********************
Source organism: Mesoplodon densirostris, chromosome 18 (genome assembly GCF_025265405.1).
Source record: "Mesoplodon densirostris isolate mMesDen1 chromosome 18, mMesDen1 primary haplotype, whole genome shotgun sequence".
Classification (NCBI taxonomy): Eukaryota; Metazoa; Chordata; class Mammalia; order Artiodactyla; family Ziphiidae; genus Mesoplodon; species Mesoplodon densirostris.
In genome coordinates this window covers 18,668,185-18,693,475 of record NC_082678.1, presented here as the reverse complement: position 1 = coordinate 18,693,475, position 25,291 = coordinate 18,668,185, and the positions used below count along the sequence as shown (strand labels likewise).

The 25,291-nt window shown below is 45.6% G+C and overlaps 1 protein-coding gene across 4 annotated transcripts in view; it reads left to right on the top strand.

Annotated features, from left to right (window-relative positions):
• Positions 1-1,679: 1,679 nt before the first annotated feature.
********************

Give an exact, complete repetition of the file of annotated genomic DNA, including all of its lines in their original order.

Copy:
Source organism: Mesoplodon densirostris, chromosome 18 (genome assembly GCF_025265405.1).
Source record: "Mesoplodon densirostris isolate mMesDen1 chromosome 18, mMesDen1 primary haplotype, whole genome shotgun sequence".
Classification (NCBI taxonomy): Eukaryota; Metazoa; Chordata; class Mammalia; order Artiodactyla; family Ziphiidae; genus Mesoplodon; species Mesoplodon densirostris.
In genome coordinates this window covers 18,668,185-18,693,475 of record NC_082678.1, presented here as the reverse complement: position 1 = coordinate 18,693,475, position 25,291 = coordinate 18,668,185, and the positions used below count along the sequence as shown (strand labels likewise).

The 25,291-nt window shown below is 45.6% G+C and overlaps 1 protein-coding gene across 4 annotated transcripts in view; it reads left to right on the top strand.

Annotated features, from left to right (window-relative positions):
• Positions 1-1,679: 1,679 nt before the first annotated feature.